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criminal law a quick overview

Fadiyah Sameh
Fadiyah Sameh
Posted: 2015-03-16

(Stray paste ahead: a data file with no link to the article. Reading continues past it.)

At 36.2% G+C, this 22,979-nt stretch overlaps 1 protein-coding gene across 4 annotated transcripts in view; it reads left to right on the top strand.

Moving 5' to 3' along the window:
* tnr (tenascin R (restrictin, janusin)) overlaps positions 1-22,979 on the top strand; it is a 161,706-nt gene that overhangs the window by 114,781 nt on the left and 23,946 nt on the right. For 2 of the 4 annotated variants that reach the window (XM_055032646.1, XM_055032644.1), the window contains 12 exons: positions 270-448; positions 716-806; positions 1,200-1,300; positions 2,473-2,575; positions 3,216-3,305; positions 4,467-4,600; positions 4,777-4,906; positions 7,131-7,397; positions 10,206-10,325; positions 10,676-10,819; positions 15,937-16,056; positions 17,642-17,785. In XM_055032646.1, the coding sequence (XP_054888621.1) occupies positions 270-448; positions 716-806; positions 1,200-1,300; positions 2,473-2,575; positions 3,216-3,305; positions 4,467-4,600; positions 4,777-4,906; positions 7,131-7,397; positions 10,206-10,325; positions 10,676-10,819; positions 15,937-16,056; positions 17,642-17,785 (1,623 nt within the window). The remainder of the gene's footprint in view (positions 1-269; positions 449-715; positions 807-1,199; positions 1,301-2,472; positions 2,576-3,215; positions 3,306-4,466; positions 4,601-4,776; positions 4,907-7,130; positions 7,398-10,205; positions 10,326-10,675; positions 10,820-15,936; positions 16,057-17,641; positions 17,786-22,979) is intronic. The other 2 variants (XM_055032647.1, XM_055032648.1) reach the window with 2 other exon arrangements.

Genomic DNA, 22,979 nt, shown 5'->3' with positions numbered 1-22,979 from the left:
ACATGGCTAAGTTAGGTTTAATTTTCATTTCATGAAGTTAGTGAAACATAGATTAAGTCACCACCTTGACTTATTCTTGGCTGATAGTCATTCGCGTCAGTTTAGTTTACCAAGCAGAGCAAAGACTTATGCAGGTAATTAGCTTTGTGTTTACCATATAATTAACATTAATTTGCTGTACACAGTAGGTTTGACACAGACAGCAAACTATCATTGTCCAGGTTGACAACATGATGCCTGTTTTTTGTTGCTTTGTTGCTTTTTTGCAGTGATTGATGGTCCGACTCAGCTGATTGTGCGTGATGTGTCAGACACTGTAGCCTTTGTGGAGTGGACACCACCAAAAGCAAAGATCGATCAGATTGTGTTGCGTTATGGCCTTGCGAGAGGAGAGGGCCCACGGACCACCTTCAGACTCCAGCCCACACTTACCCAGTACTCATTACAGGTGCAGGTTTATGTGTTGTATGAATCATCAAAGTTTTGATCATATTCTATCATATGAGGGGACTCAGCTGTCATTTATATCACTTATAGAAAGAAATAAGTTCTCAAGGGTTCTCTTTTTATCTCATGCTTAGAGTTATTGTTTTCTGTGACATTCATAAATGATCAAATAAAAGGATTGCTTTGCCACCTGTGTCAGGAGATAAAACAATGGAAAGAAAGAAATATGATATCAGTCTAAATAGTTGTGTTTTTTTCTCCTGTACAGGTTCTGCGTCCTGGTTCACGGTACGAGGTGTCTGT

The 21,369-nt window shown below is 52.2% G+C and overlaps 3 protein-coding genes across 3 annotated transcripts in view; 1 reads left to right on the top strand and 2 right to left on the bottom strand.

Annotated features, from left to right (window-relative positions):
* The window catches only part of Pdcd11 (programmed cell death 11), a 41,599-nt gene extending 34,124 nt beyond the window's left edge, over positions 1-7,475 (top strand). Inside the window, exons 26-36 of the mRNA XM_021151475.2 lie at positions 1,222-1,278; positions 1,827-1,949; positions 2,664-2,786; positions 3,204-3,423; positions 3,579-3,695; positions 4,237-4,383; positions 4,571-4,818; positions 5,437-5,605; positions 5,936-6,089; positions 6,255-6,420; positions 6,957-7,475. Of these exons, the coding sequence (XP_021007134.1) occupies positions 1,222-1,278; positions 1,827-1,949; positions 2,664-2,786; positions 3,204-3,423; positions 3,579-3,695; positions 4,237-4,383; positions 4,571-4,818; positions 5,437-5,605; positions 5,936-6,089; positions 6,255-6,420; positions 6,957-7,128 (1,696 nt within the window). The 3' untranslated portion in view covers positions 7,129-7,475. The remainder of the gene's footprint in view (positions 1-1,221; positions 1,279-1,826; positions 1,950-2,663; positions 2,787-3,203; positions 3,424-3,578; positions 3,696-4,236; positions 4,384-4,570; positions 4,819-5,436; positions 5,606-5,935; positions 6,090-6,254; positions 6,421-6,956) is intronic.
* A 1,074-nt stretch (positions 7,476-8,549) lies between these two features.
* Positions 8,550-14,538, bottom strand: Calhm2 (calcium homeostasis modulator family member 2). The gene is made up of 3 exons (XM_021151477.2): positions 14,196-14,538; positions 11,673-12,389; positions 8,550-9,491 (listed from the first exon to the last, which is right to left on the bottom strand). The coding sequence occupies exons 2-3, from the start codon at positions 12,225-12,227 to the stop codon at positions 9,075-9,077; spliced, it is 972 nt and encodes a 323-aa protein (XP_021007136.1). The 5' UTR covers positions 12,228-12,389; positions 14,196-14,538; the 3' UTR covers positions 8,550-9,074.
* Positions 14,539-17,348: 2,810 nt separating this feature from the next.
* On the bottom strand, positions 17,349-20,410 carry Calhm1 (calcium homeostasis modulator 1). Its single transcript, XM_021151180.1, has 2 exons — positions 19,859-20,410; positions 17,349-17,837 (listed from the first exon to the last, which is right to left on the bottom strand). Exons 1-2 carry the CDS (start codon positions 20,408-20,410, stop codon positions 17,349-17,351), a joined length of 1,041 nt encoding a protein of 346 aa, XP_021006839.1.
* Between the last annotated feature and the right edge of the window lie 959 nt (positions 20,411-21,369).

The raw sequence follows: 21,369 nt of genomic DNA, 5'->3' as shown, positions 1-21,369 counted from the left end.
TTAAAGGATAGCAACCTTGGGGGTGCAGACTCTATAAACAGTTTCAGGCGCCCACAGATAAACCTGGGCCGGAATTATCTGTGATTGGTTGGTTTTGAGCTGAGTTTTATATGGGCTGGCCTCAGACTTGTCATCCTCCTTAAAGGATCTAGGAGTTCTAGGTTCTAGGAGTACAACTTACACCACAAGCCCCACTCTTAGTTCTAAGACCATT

Criminal law is created to make a peaceful system with government, and because of these laws, people are acting accordingly to what is according to the law. Violating these laws have certain punishments depending of the extent of the offense made under the government’s jurisdiction. Prison time, execution, parole or probation and fines are the common penalties of violations of criminal laws. There are times that difference between civil law and criminal law are becoming unclear. Criminal law is unique as well as the penalties for violating the law is also severe. The courts made sure to put out strict punishments for law violators so that people will get afraid of breaking the law. Punishment, deterrence, restitution, incapacitation and retribution are the types of penalties for criminal law, which may vary according to jurisdiction. Guilty mind or popularly known as Actus Reus, is an act of crime that needs physical evidence that the crime was committed through actual action or a threat. Guilty act applies to dangerous situations resulting in somebody’s action. Guilty mind or Mens rea is a term used for intended actions to violate the law. To make it clear, Mens rea means that the offender is performing an action knowing that the act is dangerous. The court of law will see this as negligence and if the offence proved of not knowing the danger of the act, the guilty mind case will reduce. Murder is the most well-known act under the criminal law. The severity of punishment under this case will depend on the government’s jurisdiction. Homicide is a term used to explain murder without malice, which is usually committed through provocation or self defense. While murder resulting from any form of hatred will fall under intentional murder, which offenders will get a higher degree of punishment. Conspiracy is also another form of criminal law, which means knowing about a certain crime and conspiring to commit a crime will also result in criminal charges no matter if the said crime was never committed.

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